Envisioning accessible eye care
For Dr. Edmund Tsui, BMSc’10, access to eye care and proper vision screening is an integral part of health and patient care.
And the vision screening program he developed in collaboration with the Good Neighbor Health Clinic in White River Junction, Vermont, works to streamline the process for uninsured American patients.
“For me, seeing patients that have never received any eye care is really rewarding,” said Dr. Tsui. “Being able to provide eye care and glasses really impacts quality of life and also helps to prevent potentially blinding diseases.”
Patients that sign up for the program are given screening questionnaires, eye exams and glasses free of charge. The student-led clinic also provides referrals for higher-level care, if needed.
Dr. Tsui completed his bachelor of medical sciences at Schulich Medicine & Dentistry in 2010 with an honors specialization in physiology. He graduated this June from Dartmouth Medical School.
“It was an interesting perspective coming from Canada and a system of universal health care, to the United States where not everyone has insurance,” said Dr. Tsui. “There are significant amount of people who are underserved and uninsured.”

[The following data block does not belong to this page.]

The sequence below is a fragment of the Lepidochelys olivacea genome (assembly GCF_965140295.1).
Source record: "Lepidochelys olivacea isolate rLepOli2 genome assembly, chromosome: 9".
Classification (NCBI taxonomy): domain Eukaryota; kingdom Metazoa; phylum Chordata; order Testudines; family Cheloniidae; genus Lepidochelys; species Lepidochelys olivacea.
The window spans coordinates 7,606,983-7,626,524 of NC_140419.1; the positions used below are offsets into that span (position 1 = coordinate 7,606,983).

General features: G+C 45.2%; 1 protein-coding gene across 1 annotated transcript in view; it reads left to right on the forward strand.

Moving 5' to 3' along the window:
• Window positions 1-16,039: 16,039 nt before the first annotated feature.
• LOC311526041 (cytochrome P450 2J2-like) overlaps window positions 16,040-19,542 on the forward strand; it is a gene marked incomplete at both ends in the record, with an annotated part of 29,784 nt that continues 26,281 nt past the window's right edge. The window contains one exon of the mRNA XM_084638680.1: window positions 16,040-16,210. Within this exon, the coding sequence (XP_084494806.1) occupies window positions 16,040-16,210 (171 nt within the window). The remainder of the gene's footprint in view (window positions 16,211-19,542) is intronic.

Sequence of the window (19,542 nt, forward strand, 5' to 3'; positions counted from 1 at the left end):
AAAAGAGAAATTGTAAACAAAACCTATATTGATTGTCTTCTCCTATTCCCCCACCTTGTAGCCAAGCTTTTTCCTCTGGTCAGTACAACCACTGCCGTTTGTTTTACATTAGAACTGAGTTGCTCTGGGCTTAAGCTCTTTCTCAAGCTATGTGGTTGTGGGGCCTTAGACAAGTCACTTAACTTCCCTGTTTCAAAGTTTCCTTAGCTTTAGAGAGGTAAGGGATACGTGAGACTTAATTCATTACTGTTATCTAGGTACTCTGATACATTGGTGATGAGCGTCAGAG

An Albert Schweitzer Fellowship in 2011 helped Dr. Tsui launch the program with a fellow classmate. It is now funded through the Good Neighbor Health Clinic and operated by volunteer medical students.
By working with the clinic’s established patient base, the vision program was able to easily connect with the community in need and spread the word about its services.
Initially, operating twice per month, the clinic’s popularity among uninsured patients soon expanded the program to a weekly service.
Dr. Tsui is starting a residency in ophthalmology at New York University in 2015, after completing a surgical internship year at the Dartmouth-Hitchcock Medical Center in New Hampshire.
The vision screening program he started continues to be a success with the next set of student leaders.
“A major strength of the program is the opportunities for medical students to work in the community,” he said. “I’m proud that we’re involved and making a difference.”